Midori Sour Cocktail

Midori Sour Cocktail

The Midori sour is a fun and easy retro cocktail created in the 1970s. It requires no special bar tools —just build and stir the drink in the glass — making it a great cocktail for the home bartender and for a crowd. There are several ways to make a Midori sour. The most common is to combine Midori, vodka, lemon and lime juice, all topped with club soda.

Some recipes use sour mix in place of the fresh juice, several skip the vodka for a low ABV variation, and others serve it as a martini-style drink, straight up and without the soda.

Despite these variations, the one constant is the bright green melon liqueur known as Midori. When playing with variations and alternative ingredients, remember that Midori is very sweet. To maintain a balance of flavor, you want to keep any additional sweeteners (whether a sour mix or soda) in check.

What is Midori?

Midori is a premium Japense liqueur and the most famous melon-flavored liqueur on the market, making it easy to find at most liquor stores. Flavored with Yubari King Melon (with a flavor akin to cantaloupe) and Musk Melon, the liquor is made with a grain alcohol base, which is then finished with cognac, sweetened, and dyed a vibrant green. Midori tastes of melon and has a slightly dry finish, despite it sweetness.

Recipe Tips

  • This cocktail is best with fresh-squeezed citrus juice. The bottled versions are often sweetened and can throw off the drink’s flavor balance.
  • For the best Midori sour, choose a mid-range vodka that you would enjoy drinking on its own such as Tito’s or Reyka.

Batch Your Midori Sour For a Crowd

To make a ready-to-serve pitcher of Midori sours, increase the ingredients in proportion to the number of servings needed. For instance, to serve six people:

  • Mix nine ounces (1 1/8 cups) of melon liqueur, six ounces (3/4 cup) of vodka, and three ounces each of the lemon and lime juices in a pitcher.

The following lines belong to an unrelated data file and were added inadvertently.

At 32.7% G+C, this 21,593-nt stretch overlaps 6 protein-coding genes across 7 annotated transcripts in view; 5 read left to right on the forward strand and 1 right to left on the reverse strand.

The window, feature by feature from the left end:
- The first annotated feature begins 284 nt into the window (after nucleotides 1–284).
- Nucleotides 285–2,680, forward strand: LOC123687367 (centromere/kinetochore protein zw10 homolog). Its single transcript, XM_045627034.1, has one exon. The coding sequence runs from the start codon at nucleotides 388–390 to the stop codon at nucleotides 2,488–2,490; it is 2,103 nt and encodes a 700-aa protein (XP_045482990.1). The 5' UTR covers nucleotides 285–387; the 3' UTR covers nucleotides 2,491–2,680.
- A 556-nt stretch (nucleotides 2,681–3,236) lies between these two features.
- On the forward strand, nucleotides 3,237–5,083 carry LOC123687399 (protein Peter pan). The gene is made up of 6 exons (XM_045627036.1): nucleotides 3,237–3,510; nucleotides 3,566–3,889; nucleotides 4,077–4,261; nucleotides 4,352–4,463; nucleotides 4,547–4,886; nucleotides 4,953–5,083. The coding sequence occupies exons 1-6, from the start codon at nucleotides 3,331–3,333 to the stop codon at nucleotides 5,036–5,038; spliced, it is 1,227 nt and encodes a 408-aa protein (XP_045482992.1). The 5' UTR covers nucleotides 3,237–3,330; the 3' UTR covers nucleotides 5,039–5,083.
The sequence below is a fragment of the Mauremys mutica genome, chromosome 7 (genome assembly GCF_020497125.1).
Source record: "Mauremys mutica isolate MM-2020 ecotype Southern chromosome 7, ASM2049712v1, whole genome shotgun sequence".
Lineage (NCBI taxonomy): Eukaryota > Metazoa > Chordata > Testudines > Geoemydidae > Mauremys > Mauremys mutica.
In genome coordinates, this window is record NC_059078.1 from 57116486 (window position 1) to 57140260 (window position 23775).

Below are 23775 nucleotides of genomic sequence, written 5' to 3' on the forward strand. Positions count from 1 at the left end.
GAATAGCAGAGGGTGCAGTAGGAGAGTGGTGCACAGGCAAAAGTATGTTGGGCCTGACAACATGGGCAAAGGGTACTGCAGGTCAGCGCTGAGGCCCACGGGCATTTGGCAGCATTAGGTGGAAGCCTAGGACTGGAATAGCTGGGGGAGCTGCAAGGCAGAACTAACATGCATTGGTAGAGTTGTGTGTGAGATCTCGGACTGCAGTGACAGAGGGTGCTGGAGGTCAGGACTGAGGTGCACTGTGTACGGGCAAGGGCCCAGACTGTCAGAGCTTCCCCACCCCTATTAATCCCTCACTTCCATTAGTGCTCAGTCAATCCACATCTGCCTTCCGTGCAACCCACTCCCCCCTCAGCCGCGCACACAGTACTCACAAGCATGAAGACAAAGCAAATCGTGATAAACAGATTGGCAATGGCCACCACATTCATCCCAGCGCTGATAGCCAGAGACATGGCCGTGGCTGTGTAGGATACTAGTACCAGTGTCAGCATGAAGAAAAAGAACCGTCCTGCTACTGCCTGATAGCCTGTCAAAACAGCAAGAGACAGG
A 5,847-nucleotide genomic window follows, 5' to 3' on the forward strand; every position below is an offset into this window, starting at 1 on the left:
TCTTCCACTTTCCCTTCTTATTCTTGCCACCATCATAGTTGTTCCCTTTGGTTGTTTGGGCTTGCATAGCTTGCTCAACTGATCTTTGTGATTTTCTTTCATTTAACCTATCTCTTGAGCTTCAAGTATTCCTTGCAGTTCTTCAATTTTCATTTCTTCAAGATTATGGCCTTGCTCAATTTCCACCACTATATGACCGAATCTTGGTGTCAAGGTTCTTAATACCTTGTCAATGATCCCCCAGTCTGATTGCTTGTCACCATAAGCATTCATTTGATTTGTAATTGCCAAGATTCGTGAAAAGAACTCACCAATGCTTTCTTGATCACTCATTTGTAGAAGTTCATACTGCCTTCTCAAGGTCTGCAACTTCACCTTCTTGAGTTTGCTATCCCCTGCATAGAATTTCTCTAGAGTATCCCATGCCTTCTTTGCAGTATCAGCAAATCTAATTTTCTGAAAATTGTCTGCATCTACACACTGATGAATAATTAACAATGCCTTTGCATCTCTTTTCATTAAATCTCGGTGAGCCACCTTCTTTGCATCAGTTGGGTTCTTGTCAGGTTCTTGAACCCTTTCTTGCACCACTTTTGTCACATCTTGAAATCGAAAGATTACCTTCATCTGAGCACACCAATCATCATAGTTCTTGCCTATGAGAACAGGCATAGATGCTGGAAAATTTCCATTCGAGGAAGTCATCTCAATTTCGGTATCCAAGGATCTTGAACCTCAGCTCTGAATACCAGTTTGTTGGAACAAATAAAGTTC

• Keep chilled, then pour about 3 1/2 ounces of the juice mix over ice into each glass before topping it off with chilled club soda and adding the garnish.

How to Batch Any Cocktail for a Party

“This might be the most ‘grown up’ use of Midori in a cocktail. This recipe highlights the melon liqueur in such a subtle and responsible way. Cutting the overt sweetness with lemon and lime adds acidity to an otherwise syrupy concoction. The soda water pops along the palate while the rest of the flavors waltz to perfection.” —Sean Johnson

A Note From Our Recipe Tester


  • 1 1/2 ounces Midori melon liqueur

  • 1 ounce vodka

  • 1/2 ounce freshly squeezed lemon juice, from 1/2 small lemon

  • 1/2 ounce freshly squeezed lime juice, from 1/2 medium lime

  • 3 ounces cold club soda

  • Lemon wheel, for garnish

Steps to Make It

  1. Gather the ingredients.

    Ingredients for a Midori Sour Cocktail

    The Spruce / S&C Design Studios

  2. In a collins glass filled with ice, pour the melon liqueur, vodka, and lemon and lime juices.

    collins glass filled with ice and midori sour ingredients

    The Spruce / S&C Design Studios

  3. Stir well for about 20 seconds.

    cocktail spoon stirring glass filled with ice and midori sour mix

    The Spruce / S&C Design Studios

  4. Top with club soda.

    collins glass with ice, mixed midori sour ingredients and topped with club soda

    The Spruce / S&C Design Studios

  5. Garnish with a lemon wheel.

    Midori Sour Cocktail With Lemon Wheel

    The Spruce / S&C Design Studios

Recipe Variations

  • When you want a more relaxed mixed drink, skip the vodka entirely for a low-ABV Midori spritz.
  • For a subtly sweeter cocktail, switch from club soda to lemon-lime soda or ginger ale.
  • Swap out the vodka in the Midori sour with tequila or mezcal instead.
  • If you prefer a martini version, try the Grinch cocktail which uses the melon liqueur, lemon juice, and simple syrup.

How Strong Is the Midori Sour?

Even with a shot of 80-proof vodka, the soda ensures that the Midori sour is a relatively low-proof cocktail. Typically, this drink mixes up to an alcohol content of around 10 percent ABV (20 proof). It’s similar to drinking a glass of wine.


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